By Andrew Plant
For decades, we knew where we were. Newspapers competed for eyeballs on trains and over breakfast tables. Broadcasters piled money into early, family-friendly shows and saved the heavy politics for the adult-only hours. Radio found its groove in traffic jams, stalwart soap-operas and deeper political discussions.
In other words, they knew their audience.
Three different meals, constantly trying to tempt the appetites of those dining elsewhere – but separate recipes for different diets, in a food hall which enjoyed enough customers to go round.
The internet has been a hurricane through the restaurant area. The aftermath has not only mixed up all the menus, seeing newspapers entering the TV market and broadcasters prioritizing print; it’s also blown in massive competition, fighting for every drop of attention from customers who now have more choice than ever before.
Suddenly newspaper headlines were out of date even as the physical objects hit the shelves, exposing the weaknesses of the medium in a world that had lost the need to wait. Most papers evolved into digital news platforms with paywalls and a side-line paper edition, tiptoeing gingerly into TV, marching into radio and podcasting.
Broadcasters didn’t suffer the same sickness – they could react to live events with enviable speed. But they experienced new problems of their own. TV in a world of five channels was one thing – TV in a world of 200 channels, and a dozen streaming services, is another thing entirely.
Take one issue currently causing BBC executives sleepless nights: What do you do with the Ten O’clock News? For decades it’s been The Big One: any presenter or correspondent will tell you that ‘THE TEN’, as it’s called in the industry, was top of the pecking order in the TV news universe. On Radio 4, it’s The Today Programme followed by PM in the afternoon.
There is a long and occasionally updated ‘news priority’ document, detailing which programme gets first dabs in a breaking news situation. It depends on the time of day, but when there is only one reporter on the scene of a story, the phone doesn’t stop ringing; there is a very hungry beast waiting for content on the other end of that call. Believe me, it helps to know who is ‘officially’ first in line.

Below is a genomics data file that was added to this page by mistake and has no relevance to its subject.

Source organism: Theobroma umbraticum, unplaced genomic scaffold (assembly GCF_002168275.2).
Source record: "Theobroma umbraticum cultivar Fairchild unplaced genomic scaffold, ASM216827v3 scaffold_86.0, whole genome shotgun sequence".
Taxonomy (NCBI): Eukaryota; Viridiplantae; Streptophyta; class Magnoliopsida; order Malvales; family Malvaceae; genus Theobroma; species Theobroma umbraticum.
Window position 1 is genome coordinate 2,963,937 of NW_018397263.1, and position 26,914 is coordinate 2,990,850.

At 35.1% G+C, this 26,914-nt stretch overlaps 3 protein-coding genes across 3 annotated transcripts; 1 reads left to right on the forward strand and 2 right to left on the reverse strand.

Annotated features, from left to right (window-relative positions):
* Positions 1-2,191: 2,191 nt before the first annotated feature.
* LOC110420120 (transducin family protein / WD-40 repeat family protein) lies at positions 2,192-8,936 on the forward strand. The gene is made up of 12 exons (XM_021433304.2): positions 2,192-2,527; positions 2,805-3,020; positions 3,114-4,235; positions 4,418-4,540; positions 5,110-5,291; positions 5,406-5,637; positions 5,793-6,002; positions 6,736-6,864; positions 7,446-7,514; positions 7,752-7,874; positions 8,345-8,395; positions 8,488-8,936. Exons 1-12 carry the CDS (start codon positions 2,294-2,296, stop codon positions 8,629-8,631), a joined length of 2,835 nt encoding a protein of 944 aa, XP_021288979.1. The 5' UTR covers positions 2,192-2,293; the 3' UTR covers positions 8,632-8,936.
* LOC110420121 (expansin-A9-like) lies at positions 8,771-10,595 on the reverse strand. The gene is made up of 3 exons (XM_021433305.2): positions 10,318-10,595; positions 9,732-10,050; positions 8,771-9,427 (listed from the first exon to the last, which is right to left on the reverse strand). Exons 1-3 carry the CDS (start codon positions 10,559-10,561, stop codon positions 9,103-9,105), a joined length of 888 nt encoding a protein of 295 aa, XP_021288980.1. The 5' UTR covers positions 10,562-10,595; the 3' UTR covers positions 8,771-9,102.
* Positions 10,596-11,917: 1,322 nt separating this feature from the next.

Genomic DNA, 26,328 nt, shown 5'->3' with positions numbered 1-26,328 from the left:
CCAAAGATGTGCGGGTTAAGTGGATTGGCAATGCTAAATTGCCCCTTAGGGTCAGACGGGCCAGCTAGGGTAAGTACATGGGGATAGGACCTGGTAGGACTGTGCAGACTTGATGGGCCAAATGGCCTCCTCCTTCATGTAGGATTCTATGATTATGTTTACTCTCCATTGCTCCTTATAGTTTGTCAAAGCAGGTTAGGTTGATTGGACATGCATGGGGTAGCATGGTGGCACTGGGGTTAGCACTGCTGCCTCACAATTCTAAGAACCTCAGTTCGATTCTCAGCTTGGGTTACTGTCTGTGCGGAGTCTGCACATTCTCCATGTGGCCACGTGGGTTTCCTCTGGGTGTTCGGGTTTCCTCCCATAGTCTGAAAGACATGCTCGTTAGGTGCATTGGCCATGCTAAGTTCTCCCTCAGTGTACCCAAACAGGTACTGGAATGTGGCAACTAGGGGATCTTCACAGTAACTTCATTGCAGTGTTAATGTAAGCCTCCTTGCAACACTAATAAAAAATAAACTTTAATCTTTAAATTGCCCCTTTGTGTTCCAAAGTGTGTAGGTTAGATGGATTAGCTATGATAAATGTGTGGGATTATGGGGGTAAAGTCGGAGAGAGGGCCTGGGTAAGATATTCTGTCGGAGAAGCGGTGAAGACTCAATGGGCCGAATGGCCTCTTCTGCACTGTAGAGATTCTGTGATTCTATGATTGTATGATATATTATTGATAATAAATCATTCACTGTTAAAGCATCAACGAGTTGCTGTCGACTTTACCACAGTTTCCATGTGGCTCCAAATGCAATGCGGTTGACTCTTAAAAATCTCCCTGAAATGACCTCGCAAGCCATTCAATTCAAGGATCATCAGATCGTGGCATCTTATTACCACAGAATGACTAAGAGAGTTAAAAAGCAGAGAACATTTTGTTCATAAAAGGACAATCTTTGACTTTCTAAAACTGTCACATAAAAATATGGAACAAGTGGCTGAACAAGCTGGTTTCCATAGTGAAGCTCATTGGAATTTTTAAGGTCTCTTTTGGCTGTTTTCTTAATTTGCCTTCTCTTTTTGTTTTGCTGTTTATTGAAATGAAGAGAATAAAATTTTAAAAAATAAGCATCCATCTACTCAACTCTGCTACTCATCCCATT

But recently, and I mean this year, that priority has changed. And it’s a big change. Really big. But you won’t have noticed.
Digital is now top of that list. If the News Channel want a live TV ‘hit’ with a reporter, but the webpage also wants some copy? Write the web copy first. The TV and radio can wait. That is the first time TV has been pushed into second place, on paper at least. And that is a massive change in UK media.
Phones are king. News consumption is instant. Alerts mean headlines are old in ten minutes. The competition for eyeballs has moved from paper to screen, from daily to immediately. And where the audiences go, the news organisation must follow.
Back to the Ten issue: it is still the ‘flagship’, not least because it’s where the most experienced, most influential presenters, producers and editors still work – and that has been their priority for their entire careers. But streaming services are sucking away its soul. The audience is dwindling. Slowly, inexorably.
People settle down in the evenings, mostly. They used to settle down with a 9pm drama on BBC or ITV, and the following news bulletins would inherit some of that drama audience, and some new appointment-to-view eyes. People are still settling down – but they’re doing it with Netflix or Disney or Amazon or even YouTube.
And the problem is, they’re not coming back again at 21.59. They stay gone. And so the audience for the Ten is falling away. Interestingly, the audience for the Six isn’t doing quite the same thing – it seems a lot of people still come home and check in with the world while they make dinner.
And, of course, most people aren’t streaming at 6pm.
And here’s another problem: the Ten has an audience, still. Smaller than before, but loyal. They are loyal because they like the format. They know it. It’s reliable. The problem is this: do you keep the same formula, keep that audience happy, and wave bye-bye to newer, younger audiences as they get comfy elsewhere? You must replace that audience. At the very least, one in, one out. If it’s a private members club with no new applicants, then when enough members leave, the club closes. So do you shake things up, appeal to younger, more diverse audiences, but risk losing the still-significant number of core viewers you already have?
If you know the answer, please let someone at the BBC know.
The UK media industry has changed faster than anyone realised. We now have four 24/7 news channels – four! – a number that has doubled in the past couple of years, with BBC News and Sky now competing with GB News and TalkTV, further diluting the potential audience in what were already extremely shallow waters.
The BBC has announced a merger between the domestic news channel and BBC World – a cost-saving measure forced in part by dwindling numbers of licence-fee payers. That is a separate story for another time. But the point is this: news consumption is all moving in one direction – straight into your pocket. That leaves newspapers and TV bulletins competing for audiences that are fast disappearing. At the same time, MORE competition has entered the market.
Eventually, something will have to give.
Andrew is the new Director of Public Relations at Cratus. He has spent 17 years at the coal-face of UK media working on-camera for BBC News and most recently as a Correspondent for the BBC’s Six and Ten o’clock News, the Today Programme and the BBC digital front and live pages.
If you would like to find out more about what our Cratus PR can offer you, please contact Andrew Plant.